Guide to paid-up capital in Singapore

As an entrepreneur seeking to incorporate a company in Singapore, you may be wondering how important is paid-up capital, and how it affects your shareholders and your business. In this article, we will explain the ins and outs of paid-up capital in Singapore, and how you will be able to manage your paid-up capital in your company.

What does Paid-Up Capital mean?

A paid-up capital is the sum total of investment capital received by any company from its shareholders in exchange for shares. In other words, it refers to the amount of money a company has received from shareholders who have fully paid for their purchased shares.

 A company that sells its shares in the primary market directly to investors will increase its paid-up capital, usually through an IPO or sold between investors in the secondary market. An additional pay-out is only made if the proceeds from these transactions go to the selling shareholders and not flowing to the issuing company.

What is Share Capital in Singapore?

Share capital is also known as the paid-up capital in Singapore. The minimum paid-up capital in Singapore to start a local company is S$ 1.00. Singapore’s incorporated company law also states that companies can issue shares with or without receiving a full payment from shareholders. 

The share capital of a company can be divided into two which includes:

  • Paid-up capital
    It is the total sum of money a given shareholder has paid in full for the shares issued by an incorporated company.
  • Unpaid share capital
    This is the situation in which none of the amounts due to the allocation of shares issued has been paid.

In small organizations and businesses, share capital is often unpaid and owed by the company indefinitely. Singapore company’s law states that all incorporated companies will maintain their registered capital throughout the life of the company. Foreign entrepreneurs setting up a local company should keep this in mind when managing their share capital.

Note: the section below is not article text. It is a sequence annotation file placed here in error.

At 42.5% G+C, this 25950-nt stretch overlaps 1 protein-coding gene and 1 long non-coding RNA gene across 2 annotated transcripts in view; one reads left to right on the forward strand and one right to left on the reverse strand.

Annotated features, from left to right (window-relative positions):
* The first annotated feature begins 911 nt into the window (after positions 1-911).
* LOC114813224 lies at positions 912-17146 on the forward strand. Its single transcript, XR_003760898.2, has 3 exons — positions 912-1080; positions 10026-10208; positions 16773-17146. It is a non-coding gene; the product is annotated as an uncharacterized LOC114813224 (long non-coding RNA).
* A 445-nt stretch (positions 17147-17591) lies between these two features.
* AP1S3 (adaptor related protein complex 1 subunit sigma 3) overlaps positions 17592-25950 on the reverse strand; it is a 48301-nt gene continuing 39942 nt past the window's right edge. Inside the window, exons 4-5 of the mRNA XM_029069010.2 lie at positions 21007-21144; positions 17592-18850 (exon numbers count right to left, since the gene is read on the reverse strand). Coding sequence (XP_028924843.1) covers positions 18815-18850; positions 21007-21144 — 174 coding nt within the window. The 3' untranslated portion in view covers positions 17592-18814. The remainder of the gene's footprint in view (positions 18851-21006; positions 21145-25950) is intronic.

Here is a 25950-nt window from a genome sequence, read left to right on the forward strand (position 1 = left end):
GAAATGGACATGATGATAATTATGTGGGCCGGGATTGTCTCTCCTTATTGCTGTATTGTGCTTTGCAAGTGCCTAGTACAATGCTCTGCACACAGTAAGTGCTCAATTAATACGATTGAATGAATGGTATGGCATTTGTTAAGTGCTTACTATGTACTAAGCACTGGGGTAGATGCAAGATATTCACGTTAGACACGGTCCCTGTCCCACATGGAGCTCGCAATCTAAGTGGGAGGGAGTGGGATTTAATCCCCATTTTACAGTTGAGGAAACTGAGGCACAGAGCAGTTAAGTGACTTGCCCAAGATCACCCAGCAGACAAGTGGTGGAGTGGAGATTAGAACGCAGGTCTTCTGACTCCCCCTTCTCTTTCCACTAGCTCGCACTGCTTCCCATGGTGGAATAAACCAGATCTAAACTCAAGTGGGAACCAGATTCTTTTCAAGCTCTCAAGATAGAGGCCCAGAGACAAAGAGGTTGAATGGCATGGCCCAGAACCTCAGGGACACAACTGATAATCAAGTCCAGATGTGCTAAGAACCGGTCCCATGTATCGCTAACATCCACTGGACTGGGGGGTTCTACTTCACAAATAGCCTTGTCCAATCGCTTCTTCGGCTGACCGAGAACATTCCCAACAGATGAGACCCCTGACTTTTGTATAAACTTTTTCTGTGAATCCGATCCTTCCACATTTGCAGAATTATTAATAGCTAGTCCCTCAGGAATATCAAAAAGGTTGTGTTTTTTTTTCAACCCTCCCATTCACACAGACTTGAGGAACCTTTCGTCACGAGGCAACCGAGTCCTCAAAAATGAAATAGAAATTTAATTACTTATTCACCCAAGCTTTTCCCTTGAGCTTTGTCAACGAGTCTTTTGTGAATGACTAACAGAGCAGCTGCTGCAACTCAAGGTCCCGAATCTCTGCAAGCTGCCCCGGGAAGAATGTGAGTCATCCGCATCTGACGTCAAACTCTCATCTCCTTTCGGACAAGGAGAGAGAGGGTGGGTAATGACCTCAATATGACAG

Types of Shares

Singapore company’s law also enables entrepreneurs setting up a local business to create types of shares that grant shareholders different privileges and rights. 

The major types of shares issued by companies in Singapore are listed below.

  • Ordinary shares
    All companies must issue one common share to be registered. Ordinary shares are usually offered one vote per share at general meetings, as well as the right to dividends which demand the rest of the assets if the company is dissolved.
  • Non-voting shares
    In contrast to ordinary shares, non-voting shares do not give shareholders the right to general meetings or voting rights. Non-voting shares are usually assigned to either the employees or family members of the main shareholder.
  • Preference shares
    Preference shares generally give ordinary shareholders special rights in relation to dividend payments. For example, a company may issue dividends to preferred shareholders in front of common shareholders. In addition, preference shares may have the right to claim common shareholders’ assets but preference shares are non-voting shares.
  • Alphabet shares
    A company can set up different share classes (e.g. class A, class B, class C), each of which offer different rights and privileges to the shareholders.
  • Management shares
    Management shares are often granted to the company’s founders and usually offer additional voting rights.
  • Redeemable shares
    Typically, a redeemable share will be issued on the condition that the company redeems the share at a later date.
  • Deferred shares
    No dividend will be paid on deferred shares until a minimum dividend has been paid to all other shareholders.

Requirements for Capital Investment

For foreign entrepreneurs keen on setting up a local company, certain conditions must be met before the company receives such capital investment from an investor.

These requirements are listed below:

  • If the company’s business is regulated (e.g. telecommunication providers, traveling agencies, recruitment providers, financial services, etc.), the minimum capital requirements are determined by the relevant licensing requirements.